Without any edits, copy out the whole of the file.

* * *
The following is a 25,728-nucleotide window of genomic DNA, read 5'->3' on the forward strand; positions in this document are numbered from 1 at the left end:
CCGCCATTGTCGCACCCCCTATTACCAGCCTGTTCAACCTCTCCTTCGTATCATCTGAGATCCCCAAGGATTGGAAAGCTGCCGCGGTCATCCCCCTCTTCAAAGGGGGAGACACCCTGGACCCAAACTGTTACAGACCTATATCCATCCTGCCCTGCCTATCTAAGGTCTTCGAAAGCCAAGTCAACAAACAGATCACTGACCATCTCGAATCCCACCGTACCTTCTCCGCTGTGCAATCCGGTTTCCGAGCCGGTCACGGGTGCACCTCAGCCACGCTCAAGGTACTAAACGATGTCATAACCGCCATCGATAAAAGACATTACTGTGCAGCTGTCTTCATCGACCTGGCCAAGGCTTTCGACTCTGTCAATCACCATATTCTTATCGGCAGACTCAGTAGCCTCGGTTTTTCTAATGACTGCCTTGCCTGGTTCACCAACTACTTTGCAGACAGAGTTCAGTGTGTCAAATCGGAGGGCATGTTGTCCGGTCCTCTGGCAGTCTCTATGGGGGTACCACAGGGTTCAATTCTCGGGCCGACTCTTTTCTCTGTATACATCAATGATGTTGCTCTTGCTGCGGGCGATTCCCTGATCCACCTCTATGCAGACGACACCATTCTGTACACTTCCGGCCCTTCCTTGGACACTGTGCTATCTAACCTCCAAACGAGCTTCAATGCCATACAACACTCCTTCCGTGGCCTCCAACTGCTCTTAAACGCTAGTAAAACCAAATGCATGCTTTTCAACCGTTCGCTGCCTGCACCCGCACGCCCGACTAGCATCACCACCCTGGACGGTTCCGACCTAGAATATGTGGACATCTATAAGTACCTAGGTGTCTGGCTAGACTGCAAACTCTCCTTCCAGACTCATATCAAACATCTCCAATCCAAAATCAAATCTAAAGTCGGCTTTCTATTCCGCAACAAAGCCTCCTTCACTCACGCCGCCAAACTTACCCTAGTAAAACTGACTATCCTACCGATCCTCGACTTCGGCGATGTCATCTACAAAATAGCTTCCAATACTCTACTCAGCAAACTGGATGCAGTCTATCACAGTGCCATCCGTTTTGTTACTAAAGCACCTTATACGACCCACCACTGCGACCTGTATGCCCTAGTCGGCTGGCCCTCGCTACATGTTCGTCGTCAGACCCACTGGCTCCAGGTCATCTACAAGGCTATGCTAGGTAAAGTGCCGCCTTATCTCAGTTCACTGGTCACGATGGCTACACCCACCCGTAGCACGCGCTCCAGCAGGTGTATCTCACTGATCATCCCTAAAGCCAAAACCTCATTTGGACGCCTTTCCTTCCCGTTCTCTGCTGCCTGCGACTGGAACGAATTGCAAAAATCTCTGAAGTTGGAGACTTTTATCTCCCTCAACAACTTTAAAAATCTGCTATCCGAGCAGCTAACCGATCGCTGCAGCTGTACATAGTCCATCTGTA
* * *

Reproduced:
The following is a 25,728-nucleotide window of genomic DNA, read 5'->3' on the forward strand; positions in this document are numbered from 1 at the left end:
CCGCCATTGTCGCACCCCCTATTACCAGCCTGTTCAACCTCTCCTTCGTATCATCTGAGATCCCCAAGGATTGGAAAGCTGCCGCGGTCATCCCCCTCTTCAAAGGGGGAGACACCCTGGACCCAAACTGTTACAGACCTATATCCATCCTGCCCTGCCTATCTAAGGTCTTCGAAAGCCAAGTCAACAAACAGATCACTGACCATCTCGAATCCCACCGTACCTTCTCCGCTGTGCAATCCGGTTTCCGAGCCGGTCACGGGTGCACCTCAGCCACGCTCAAGGTACTAAACGATGTCATAACCGCCATCGATAAAAGACATTACTGTGCAGCTGTCTTCATCGACCTGGCCAAGGCTTTCGACTCTGTCAATCACCATATTCTTATCGGCAGACTCAGTAGCCTCGGTTTTTCTAATGACTGCCTTGCCTGGTTCACCAACTACTTTGCAGACAGAGTTCAGTGTGTCAAATCGGAGGGCATGTTGTCCGGTCCTCTGGCAGTCTCTATGGGGGTACCACAGGGTTCAATTCTCGGGCCGACTCTTTTCTCTGTATACATCAATGATGTTGCTCTTGCTGCGGGCGATTCCCTGATCCACCTCTATGCAGACGACACCATTCTGTACACTTCCGGCCCTTCCTTGGACACTGTGCTATCTAACCTCCAAACGAGCTTCAATGCCATACAACACTCCTTCCGTGGCCTCCAACTGCTCTTAAACGCTAGTAAAACCAAATGCATGCTTTTCAACCGTTCGCTGCCTGCACCCGCACGCCCGACTAGCATCACCACCCTGGACGGTTCCGACCTAGAATATGTGGACATCTATAAGTACCTAGGTGTCTGGCTAGACTGCAAACTCTCCTTCCAGACTCATATCAAACATCTCCAATCCAAAATCAAATCTAAAGTCGGCTTTCTATTCCGCAACAAAGCCTCCTTCACTCACGCCGCCAAACTTACCCTAGTAAAACTGACTATCCTACCGATCCTCGACTTCGGCGATGTCATCTACAAAATAGCTTCCAATACTCTACTCAGCAAACTGGATGCAGTCTATCACAGTGCCATCCGTTTTGTTACTAAAGCACCTTATACGACCCACCACTGCGACCTGTATGCCCTAGTCGGCTGGCCCTCGCTACATGTTCGTCGTCAGACCCACTGGCTCCAGGTCATCTACAAGGCTATGCTAGGTAAAGTGCCGCCTTATCTCAGTTCACTGGTCACGATGGCTACACCCACCCGTAGCACGCGCTCCAGCAGGTGTATCTCACTGATCATCCCTAAAGCCAAAACCTCATTTGGACGCCTTTCCTTCCCGTTCTCTGCTGCCTGCGACTGGAACGAATTGCAAAAATCTCTGAAGTTGGAGACTTTTATCTCCCTCAACAACTTTAAAAATCTGCTATCCGAGCAGCTAACCGATCGCTGCAGCTGTACATAGTCCATCTGTA